I read this book with my 11 year old class (I teach English as a second language in Buenos Aires, Argentina) and it was a real success especially among the boys, since it deals with the topic of football and war.
The girls also loved it but thought it was a bit too sad.
It was a fantastic book to have a glimpse of the WW2 and do a bit of history work with young students.
I loved the way it was written, using flashbacks and always hearing the same voice (old Billy or young Billy) and really gettin
I've just started work as a school librarian and this is one author who has come up time and time again so I thought I'd try one of his books. Football isn't my thing but I loved the story and can see why boys in particular are partial to Morpurgo. I've passed this book on to my 8 year old son. The combination of football and second world war will be enticing for any young boy. I'll definitely be reading more books by this author so that I know what I'm talking about when I recommend them to you ...more
David Slattery

This is the story of an elderly man whose professional footballing career was put on hold by the second world war. It deals with his war experiences, and his struggles to adjust to life in Britain thereafter (for multiple reasons).

It's an easy, racy, read. The subject matter is moving and emotional. Although it uses simple language, its power isn't lessened by this. I feel the novel works in making the reader respond personally to think how Billy might feel. The novel doesn't need lengthy descri
Andy Turner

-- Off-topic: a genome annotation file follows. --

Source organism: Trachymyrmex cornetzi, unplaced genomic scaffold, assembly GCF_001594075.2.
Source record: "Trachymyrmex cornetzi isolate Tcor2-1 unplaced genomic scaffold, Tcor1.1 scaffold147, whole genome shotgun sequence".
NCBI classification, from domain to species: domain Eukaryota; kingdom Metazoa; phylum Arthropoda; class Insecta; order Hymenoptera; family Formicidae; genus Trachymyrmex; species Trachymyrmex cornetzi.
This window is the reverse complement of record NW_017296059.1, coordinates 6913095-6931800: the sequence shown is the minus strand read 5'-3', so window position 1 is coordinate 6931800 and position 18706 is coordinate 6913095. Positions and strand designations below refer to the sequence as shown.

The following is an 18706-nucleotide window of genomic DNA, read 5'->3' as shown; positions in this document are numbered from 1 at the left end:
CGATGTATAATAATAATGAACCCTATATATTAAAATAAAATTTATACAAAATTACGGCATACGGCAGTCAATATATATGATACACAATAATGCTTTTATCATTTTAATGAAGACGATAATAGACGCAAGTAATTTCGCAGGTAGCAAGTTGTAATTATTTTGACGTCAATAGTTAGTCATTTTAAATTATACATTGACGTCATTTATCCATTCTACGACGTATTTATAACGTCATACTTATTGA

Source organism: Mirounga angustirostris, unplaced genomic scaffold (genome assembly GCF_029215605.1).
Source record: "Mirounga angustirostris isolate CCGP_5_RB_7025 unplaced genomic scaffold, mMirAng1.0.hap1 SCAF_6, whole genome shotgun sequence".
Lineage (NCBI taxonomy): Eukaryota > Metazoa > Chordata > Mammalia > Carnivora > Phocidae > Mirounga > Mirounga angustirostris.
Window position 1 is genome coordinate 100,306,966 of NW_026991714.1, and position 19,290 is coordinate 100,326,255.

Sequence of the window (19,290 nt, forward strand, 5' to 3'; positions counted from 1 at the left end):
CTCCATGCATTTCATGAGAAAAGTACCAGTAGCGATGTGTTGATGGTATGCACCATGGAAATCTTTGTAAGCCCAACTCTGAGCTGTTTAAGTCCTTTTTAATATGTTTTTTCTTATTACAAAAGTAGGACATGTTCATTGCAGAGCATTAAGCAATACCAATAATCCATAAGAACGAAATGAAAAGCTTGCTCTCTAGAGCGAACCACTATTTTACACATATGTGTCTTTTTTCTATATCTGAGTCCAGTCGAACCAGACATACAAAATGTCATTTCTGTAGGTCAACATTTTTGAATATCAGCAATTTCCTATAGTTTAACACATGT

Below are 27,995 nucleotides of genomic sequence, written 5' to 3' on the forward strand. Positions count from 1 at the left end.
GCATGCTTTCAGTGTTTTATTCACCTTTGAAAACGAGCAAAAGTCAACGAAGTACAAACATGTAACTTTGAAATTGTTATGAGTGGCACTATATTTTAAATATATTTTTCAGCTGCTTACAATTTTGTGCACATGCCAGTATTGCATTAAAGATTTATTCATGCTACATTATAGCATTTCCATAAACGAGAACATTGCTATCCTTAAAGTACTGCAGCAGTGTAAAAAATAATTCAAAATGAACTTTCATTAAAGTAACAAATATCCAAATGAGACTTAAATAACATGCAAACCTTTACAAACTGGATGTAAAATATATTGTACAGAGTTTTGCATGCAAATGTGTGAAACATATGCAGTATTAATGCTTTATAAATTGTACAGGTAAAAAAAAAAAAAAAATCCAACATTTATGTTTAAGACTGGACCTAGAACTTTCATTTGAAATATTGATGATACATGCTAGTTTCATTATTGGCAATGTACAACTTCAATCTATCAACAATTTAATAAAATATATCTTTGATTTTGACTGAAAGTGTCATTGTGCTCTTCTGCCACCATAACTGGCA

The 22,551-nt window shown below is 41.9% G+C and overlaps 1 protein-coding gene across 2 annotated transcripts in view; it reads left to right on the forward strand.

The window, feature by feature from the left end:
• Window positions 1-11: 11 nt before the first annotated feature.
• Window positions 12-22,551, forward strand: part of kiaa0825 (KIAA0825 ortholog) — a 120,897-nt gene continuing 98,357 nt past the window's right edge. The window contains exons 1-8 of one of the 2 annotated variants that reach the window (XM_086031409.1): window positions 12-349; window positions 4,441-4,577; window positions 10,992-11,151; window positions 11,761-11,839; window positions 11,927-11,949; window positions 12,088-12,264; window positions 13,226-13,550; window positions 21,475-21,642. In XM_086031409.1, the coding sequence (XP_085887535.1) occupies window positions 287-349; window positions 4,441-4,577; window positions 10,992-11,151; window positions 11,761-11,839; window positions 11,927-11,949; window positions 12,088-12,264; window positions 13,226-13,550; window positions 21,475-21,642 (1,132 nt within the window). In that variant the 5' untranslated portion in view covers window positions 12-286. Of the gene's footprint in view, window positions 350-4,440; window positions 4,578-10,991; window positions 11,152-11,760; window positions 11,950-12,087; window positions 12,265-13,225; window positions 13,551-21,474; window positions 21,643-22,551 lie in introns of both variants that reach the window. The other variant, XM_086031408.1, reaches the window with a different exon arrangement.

I read this a couple of books ago to my 8 year old son and 6 year old daughter. It was quite hard going for them in places and we talked about the story and characters and what happens in war quite a bit before and after readings. Generally we read through to the end of the next very short chapter with the old man in the park observing. The story in several places had me almost losing my voice and welling up. It is very emotive, deep and tells of one man's story of war. There is a harrowing murd ...more
Joseph Helou
I enjoyed reading Billy the Kid a lot. This book is about a boy aged in his late teenage years named Billy. It is set in 1939. Ever since he was young he’s had a passion for football, whether it was watching it or playing it. He was very talented and his dad trained him regularly. After his dad died, a man named Ossie began to train him. He turned out to be a scout for Chelsea Football Club, which Billy joined soon after. He became a regular in their reserves team until 1939. He stopped playing ...more
Melanie Stand
just stunning, the parallel story-telling is fantastic and makes the story more real, my two boys really enjoyed this book. Another Murpurgo classic.
Dylan Kawalec
Unless you're from there, and a fan of the team, and remember the war as your own this doesn't hot home at all. You just get a slight sense of joy for the old geezer at the end. It's a feel good play, and it's not as dramatic as it should be. It's funny at times, but it's not the best play with no real meaning behind it at all. It's there so you see the circle of life's events, but who didn't know that exists? I don't know, it wasn't my favorite, nothing against the playwright at all though.
At first, I thought it's about a kid's story named Billy. I was wrong then. It's more about Billy's life who lived in his childhood dream to be Chelsea player. But it's nice story afterall.
Shiraz Esat
This book had me in tears four or five times! Beautifully written with lovely illustrations. Although written for children, there's a lot adults can learn from this